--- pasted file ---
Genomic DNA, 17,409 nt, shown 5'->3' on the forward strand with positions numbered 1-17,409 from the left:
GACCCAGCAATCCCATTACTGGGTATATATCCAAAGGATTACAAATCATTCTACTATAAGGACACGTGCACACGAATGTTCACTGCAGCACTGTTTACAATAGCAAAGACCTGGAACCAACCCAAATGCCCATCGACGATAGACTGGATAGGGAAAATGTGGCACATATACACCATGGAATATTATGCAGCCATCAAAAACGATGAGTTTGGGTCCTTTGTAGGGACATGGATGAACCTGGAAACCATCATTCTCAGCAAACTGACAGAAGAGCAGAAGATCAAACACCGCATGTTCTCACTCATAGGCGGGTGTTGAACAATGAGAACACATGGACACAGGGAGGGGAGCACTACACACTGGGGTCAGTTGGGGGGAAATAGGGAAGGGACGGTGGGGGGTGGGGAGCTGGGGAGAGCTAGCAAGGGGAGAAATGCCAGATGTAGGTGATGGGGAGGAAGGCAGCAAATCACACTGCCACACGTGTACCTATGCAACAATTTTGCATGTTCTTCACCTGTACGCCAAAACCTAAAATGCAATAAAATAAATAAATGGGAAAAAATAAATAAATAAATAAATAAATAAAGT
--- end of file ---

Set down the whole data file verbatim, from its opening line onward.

Genomic DNA, 17,409 nt, shown 5'->3' on the forward strand with positions numbered 1-17,409 from the left:
GACCCAGCAATCCCATTACTGGGTATATATCCAAAGGATTACAAATCATTCTACTATAAGGACACGTGCACACGAATGTTCACTGCAGCACTGTTTACAATAGCAAAGACCTGGAACCAACCCAAATGCCCATCGACGATAGACTGGATAGGGAAAATGTGGCACATATACACCATGGAATATTATGCAGCCATCAAAAACGATGAGTTTGGGTCCTTTGTAGGGACATGGATGAACCTGGAAACCATCATTCTCAGCAAACTGACAGAAGAGCAGAAGATCAAACACCGCATGTTCTCACTCATAGGCGGGTGTTGAACAATGAGAACACATGGACACAGGGAGGGGAGCACTACACACTGGGGTCAGTTGGGGGGAAATAGGGAAGGGACGGTGGGGGGTGGGGAGCTGGGGAGAGCTAGCAAGGGGAGAAATGCCAGATGTAGGTGATGGGGAGGAAGGCAGCAAATCACACTGCCACACGTGTACCTATGCAACAATTTTGCATGTTCTTCACCTGTACGCCAAAACCTAAAATGCAATAAAATAAATAAATGGGAAAAAATAAATAAATAAATAAATAAATAAAGT